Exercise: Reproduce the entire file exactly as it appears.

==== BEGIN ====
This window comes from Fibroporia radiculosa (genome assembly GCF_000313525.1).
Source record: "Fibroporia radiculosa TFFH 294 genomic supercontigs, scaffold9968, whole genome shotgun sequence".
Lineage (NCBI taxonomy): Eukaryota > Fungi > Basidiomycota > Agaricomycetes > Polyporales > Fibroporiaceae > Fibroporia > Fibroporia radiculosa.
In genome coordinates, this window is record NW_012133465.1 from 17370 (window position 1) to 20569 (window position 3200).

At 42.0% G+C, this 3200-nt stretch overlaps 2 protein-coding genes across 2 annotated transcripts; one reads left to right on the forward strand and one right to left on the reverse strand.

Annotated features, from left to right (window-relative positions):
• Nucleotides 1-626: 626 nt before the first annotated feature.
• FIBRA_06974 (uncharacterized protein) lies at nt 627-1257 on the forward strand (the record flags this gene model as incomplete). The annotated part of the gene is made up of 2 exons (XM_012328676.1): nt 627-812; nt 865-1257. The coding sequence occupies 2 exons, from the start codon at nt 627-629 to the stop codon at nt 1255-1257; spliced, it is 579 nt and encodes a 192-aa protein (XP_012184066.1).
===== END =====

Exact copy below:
This window comes from Fibroporia radiculosa (genome assembly GCF_000313525.1).
Source record: "Fibroporia radiculosa TFFH 294 genomic supercontigs, scaffold9968, whole genome shotgun sequence".
Lineage (NCBI taxonomy): Eukaryota > Fungi > Basidiomycota > Agaricomycetes > Polyporales > Fibroporiaceae > Fibroporia > Fibroporia radiculosa.
In genome coordinates, this window is record NW_012133465.1 from 17370 (window position 1) to 20569 (window position 3200).

At 42.0% G+C, this 3200-nt stretch overlaps 2 protein-coding genes across 2 annotated transcripts; one reads left to right on the forward strand and one right to left on the reverse strand.

Annotated features, from left to right (window-relative positions):
• Nucleotides 1-626: 626 nt before the first annotated feature.
• FIBRA_06974 (uncharacterized protein) lies at nt 627-1257 on the forward strand (the record flags this gene model as incomplete). The annotated part of the gene is made up of 2 exons (XM_012328676.1): nt 627-812; nt 865-1257. The coding sequence occupies 2 exons, from the start codon at nt 627-629 to the stop codon at nt 1255-1257; spliced, it is 579 nt and encodes a 192-aa protein (XP_012184066.1).